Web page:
Russian Urals STS activity declines 85% from Q1 peak
In this insight we explore the reasons behind the significant decline observed in Russian Urals STS activity.
Russian Urals STS activity subsides
STS transfers of Russian Urals totalled 60kbd in August, a marginal increase of 10kbd m-o-m but 375kbd lower than the peak observed in Q1. STS transfers accounted for only 4% of total Russian Urals exports in August, a stark contrast to the 25% they accounted for in Q1, on average.
There are various contributing factors to the steep decline we have observed in Russian Urals STS activity. Firstly, the largest buyers of Russian Urals (China and India) are now known to the market, so there is no longer the need for a middleman to put one step between seller and buyer as there may have been initially post-ban.
Secondly, the higher volumes observed during Q1 were likely due to the need for ice-class vessels in the Baltics. As the weather warmed, the need for tankers acting as shuttles between the Baltics and the Mediterranean (Kalamata and Ceuta) reduced. Since winter finished, there were even fewer requirements supporting the reasons why STS activity has declined.
Thirdly, Russia cut exports by approximately 400kbd on average in July and August compared to Q1 and Q2, naturally supporting the lesser need for STS transfers.
Russian Urals prices climb to highest level since EU-ban implementation
Russian Urals prices have risen significantly since December when the EU-ban was initially implemented; Urals FOB Baltics (midpoint) was assessed at $74.5/bl as of 1 September (Argus Media), a $26/bl increase since the 5 December assessment. This price increase has deterred China from buying Urals via STS using VLCCs in recent months, which was a contributing factor to the STS activity peak observed in Q1 (see insight for reference); another contributing factor to the lower STS volumes we are observing now.
Tankers switch between sanctioned trade and Russian trade
We track 143 unique tankers that have loaded Russian crude and DPP since Mar-22 and previously carried Iranian and Venezuelan crude. Russian crude & DPP exports on carriers involved in sanctioned trade were 780kbd in August 2023, a 220kbd increase mo-m. The increase was driven by Urals breaching the price-cap, incentivising operators familiar with sanctioned trade to re-enter this market.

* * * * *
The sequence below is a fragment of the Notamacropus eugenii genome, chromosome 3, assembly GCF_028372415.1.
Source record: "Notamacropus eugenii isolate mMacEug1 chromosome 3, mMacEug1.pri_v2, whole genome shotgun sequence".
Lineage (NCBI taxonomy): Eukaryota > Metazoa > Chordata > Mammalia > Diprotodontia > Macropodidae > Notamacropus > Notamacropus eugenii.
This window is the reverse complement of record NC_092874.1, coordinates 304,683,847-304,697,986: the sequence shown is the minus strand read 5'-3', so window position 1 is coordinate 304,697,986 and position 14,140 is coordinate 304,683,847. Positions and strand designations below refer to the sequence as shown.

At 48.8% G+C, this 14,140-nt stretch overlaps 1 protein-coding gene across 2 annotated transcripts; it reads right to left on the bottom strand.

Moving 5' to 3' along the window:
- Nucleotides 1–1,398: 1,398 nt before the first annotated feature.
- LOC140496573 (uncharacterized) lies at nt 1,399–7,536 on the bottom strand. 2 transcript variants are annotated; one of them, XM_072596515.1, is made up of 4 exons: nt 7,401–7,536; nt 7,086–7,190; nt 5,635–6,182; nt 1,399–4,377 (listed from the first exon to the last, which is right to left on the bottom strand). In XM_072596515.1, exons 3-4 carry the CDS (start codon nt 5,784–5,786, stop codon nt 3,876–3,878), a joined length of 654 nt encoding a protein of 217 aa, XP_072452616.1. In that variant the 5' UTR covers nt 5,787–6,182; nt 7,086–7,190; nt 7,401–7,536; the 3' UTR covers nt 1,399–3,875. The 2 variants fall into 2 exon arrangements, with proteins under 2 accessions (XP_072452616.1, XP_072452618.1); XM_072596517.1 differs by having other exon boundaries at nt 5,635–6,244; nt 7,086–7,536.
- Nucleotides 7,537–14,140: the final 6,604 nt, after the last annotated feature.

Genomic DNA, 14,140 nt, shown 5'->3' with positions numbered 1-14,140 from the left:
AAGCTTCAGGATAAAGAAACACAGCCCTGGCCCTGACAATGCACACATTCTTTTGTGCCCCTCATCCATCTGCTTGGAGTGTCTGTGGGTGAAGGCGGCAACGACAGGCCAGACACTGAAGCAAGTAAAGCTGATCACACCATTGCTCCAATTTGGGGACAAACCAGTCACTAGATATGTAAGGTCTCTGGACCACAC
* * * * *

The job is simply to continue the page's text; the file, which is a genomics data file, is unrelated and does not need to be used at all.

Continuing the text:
Tankers previously involved in sanctioned trade played a significant role in Russian Urals STS activity, accounting for 30% and 40% of all STS transfers in Q1 and Q2 2023, respectively. However, as Urals STS activity subsided in July and August 2023, they had no involvement in STS transfers, instead sailing directly.
Whilst the switch from sanctioned trade to Russian trade started to occur in Mar-22 and has grown significantly since, a phenomenon observed in recent months is tankers switching back to sanctioned trade from the Russian trade, coupled with tankers switching from Russian trade to sanctioned trade who entered directly from the mainstream trade, though this is much smaller volumes.
There are 29 tankers observed which have made this switch in recent months. Over 50% of these tankers are Aframaxes and six of them are VLCCs which were previously involved in Urals STS activity; now involved in Iranian port calls and STS activity. The operators are also of importance; 31% of these tankers are Chinese-operated, whilst 24% are operated by low-tax sovereigns (BVI, Marshall Islands, Panama and Seychelles).
This highlights the fluidity of this market, and with Urals prices higher and hence less attractive to Chinese buyers compared to Iranian crude, have switched to the market where demand for tankers is currently higher. Some of these tankers are switching between both markets, suggesting the switch is not as one-sided as it was when the war first started, and thereafter the EU-ban implementation.